Your habits shape your identity, and your identity shapes your habits. It’s a two-way street. The formation of all habits is a feedback loop, but it’s important to let your values, principles, and identity drive the loop rather than your results. The focus should always be on becoming that type of person, not getting a particular outcome.

Clear outlines a two-step process for shaping your identity through habits:

  1. Decide the type of person you want to be.

  2. Prove it to yourself with small wins.

Where have we seen this, or something like it, before?



It also consists of two steps:

  1. Establish a base

  2. Perform recursion

We use recursion to solve a large problem by breaking it down into smaller instances of the same problem.

We recognize a pattern in the problem then we form a pattern to solve it.

If you really want to build a structure, stack your habits.

In Atomic Habits, James Clear outlines a formula for forming habits, asking us to fill-in-the-blanks in this sentence:

I will [BEHAVIOR] at [TIME] in [LOCATION].

Looks just like a program, doesn’t it?

Just like Software’s Primary Technical Imperative, we need to manage complexity and be specific about what we want and how we will achieve it.

As Clear explains:

When your dreams are vague, it’s easy to rationalize little exceptions all day long and never get around to the specific things you need to do to succeed.

As in building a structure for learning and software, we can also build structure for habit formation. Clear defines this as habit stacking and outlines a formula:


If this sounds like a lot of work, it is… and it isn’t!

According to the Root-Bernstein’s:

Making patterns for oneself is a lot more fun than memorizing — and a lot more valuable. Teasing apart one pattern and composing another requires real understanding of the basic elements of phenomena and processes. More, it opens up whole new worlds of knowledge.

How to manage complexity

As our patterns grown in complexity, we will need to learn how to manage that complexity.

In Code Complete, Steve McConnell coins the phrase software metaphors and proffers his favorite for development: construction.

Like building a house, we build software.

As in construction, McConnell counsels against reinventing the wheel:

In building a house, you won’t try to build things you can buy already built.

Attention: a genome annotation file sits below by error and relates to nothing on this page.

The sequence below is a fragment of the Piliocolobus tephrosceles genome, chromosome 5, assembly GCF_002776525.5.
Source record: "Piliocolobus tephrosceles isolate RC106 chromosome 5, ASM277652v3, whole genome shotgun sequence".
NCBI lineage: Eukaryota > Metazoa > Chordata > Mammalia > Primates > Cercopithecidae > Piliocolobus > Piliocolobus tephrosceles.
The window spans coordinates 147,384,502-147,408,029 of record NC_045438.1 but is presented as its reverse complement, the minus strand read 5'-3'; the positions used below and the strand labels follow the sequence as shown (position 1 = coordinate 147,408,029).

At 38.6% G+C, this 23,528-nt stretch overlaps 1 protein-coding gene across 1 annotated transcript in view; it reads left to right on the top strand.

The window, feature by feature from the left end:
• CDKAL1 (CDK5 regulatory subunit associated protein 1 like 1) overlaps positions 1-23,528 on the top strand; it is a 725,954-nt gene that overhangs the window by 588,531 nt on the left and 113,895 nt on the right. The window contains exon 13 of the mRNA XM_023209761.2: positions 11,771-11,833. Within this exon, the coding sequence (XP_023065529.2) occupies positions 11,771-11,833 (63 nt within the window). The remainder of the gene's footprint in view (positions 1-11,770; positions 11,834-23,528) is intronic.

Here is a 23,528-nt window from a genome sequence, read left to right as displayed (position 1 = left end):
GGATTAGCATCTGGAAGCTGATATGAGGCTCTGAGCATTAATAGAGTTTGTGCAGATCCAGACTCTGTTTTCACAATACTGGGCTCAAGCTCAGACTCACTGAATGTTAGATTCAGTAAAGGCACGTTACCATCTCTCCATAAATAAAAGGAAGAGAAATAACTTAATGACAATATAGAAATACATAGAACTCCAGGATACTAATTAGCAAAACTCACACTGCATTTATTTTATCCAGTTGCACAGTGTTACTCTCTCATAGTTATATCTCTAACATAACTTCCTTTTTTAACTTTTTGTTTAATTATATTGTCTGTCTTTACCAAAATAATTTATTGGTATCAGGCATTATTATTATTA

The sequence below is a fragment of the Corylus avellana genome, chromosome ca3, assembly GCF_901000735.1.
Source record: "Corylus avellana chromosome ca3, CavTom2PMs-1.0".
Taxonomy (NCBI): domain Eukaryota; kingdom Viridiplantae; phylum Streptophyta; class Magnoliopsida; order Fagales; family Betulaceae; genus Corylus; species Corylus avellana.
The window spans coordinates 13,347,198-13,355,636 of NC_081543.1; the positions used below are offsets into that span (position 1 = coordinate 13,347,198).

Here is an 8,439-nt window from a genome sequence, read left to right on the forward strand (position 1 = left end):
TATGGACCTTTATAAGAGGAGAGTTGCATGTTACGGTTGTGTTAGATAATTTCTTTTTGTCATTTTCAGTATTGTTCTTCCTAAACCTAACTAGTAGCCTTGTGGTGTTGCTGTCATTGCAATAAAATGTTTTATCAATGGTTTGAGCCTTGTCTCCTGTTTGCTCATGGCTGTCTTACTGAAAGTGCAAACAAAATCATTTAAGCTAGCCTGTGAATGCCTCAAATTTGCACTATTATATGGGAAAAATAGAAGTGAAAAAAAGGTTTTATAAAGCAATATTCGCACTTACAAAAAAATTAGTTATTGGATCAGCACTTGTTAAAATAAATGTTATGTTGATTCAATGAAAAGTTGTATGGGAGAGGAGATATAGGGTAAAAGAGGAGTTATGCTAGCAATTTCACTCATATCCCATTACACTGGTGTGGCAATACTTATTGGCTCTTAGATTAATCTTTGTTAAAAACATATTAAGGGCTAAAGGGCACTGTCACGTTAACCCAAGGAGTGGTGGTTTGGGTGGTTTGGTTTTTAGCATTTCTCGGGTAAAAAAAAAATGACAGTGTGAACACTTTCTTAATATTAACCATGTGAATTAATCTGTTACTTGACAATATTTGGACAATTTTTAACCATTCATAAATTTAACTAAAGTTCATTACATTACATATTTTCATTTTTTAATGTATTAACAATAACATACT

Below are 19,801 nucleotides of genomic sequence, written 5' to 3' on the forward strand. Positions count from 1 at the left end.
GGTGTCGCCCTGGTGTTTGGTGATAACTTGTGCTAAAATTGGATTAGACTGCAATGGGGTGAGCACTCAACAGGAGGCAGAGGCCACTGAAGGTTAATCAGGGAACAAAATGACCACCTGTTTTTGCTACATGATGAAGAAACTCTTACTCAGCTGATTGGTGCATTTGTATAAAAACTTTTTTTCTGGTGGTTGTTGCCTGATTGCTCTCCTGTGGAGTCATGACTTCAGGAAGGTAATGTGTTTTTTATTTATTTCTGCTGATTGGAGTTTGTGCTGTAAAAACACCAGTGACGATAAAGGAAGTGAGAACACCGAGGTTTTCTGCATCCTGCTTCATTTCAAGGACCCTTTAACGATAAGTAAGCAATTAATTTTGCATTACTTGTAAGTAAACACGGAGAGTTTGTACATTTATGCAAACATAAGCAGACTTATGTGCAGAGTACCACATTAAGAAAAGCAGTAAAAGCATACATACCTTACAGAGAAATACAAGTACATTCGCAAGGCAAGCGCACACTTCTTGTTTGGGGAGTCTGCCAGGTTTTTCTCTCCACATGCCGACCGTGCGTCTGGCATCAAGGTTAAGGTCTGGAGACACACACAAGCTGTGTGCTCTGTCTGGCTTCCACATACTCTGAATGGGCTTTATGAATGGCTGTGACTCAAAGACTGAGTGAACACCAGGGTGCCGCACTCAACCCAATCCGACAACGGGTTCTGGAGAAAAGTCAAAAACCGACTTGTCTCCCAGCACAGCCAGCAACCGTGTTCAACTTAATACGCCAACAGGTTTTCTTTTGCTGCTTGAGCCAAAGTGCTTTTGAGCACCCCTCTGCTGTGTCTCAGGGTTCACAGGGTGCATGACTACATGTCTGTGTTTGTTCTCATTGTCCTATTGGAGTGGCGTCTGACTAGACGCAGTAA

We’re accustomed to this as developers. We rely heavily on libraries, frameworks, and package managers to expedite our workflow. But we can also use “off-the-shelf” mental models, too.

McConnell defines Software’s Primary Technical Imperative as managing complexity and outlines several heuristics to aid us in this endeavor:

  • Find Real-World Objects: This is the ‘by-the-books’ object-oriented approach to software design; in brief:

    • Identify the objects and their attributes (methods and data)

    • Determine what can be done to each object

    • Determine what each object is allowed to do to other objects

    • Determine the parts of each object that will be visible to other objects—which parts will be public and which will be private

    • Define each object’s public interface

  • Form Consistent Abstractions: Abstraction is the ability to engage with a concept while safely ignoring some of its details—handling different details at different levels.

  • Encapsulate Implementation Details: Encapsulation helps to manage complexity by forbidding you to look at the complexity.

  • Inherit When Possible: Inheritance simplifies programming because you write a general routine to handle anything that depends on an object’s general properties and then write specific routines to handle specific operations on specific kinds of objects.

  • Hide Secrets: Hide complexity so that your brain doesn’t have to deal with it unless you’re specifically concerned with it. Hide sources of change so that when change occurs the effects are localized

  • Identify Areas Likely to Change: Accommodating changes is one of the most challenging aspects of good program design. The goal is to isolate unstable areas so that the effect of a change will be limited

  • Keep Coupling Loose: Make connections as simple as possible.

  • Look for Common Design Patterns: Most problems are similar to past problems, and those can be solved using similar solutions, or patterns.


McConnell cautions us:

If you buy into any single methodology 100 percent, you’ll see the whole world in terms of that methodology.

Or, as Maslow said:

I suppose it is tempting, if the only tool you have is a hammer, to treat everything as if it were a nail.

This is The Law of the Instrument.

It’s a common anti-pattern in software development.

So common it’s referred to as The Golden Hammer.

In AntiPatterns, the authors define this phenomenon as “a familiar technology or concept applied obsessively to many software problems”.

We need more than hammers to build our structures.

How to form patterns

Learning how to form patterns is a key to innovation in any field. In this article, you will learn how to form patterns, how to build structure when learning how to form patterns, and how to manage the increasing complexity of patterns. Designing an algorithm is similar to building a structure, whether physical or conceptual. We use components from our library to form a repeatable pattern we can use to solve a given problem.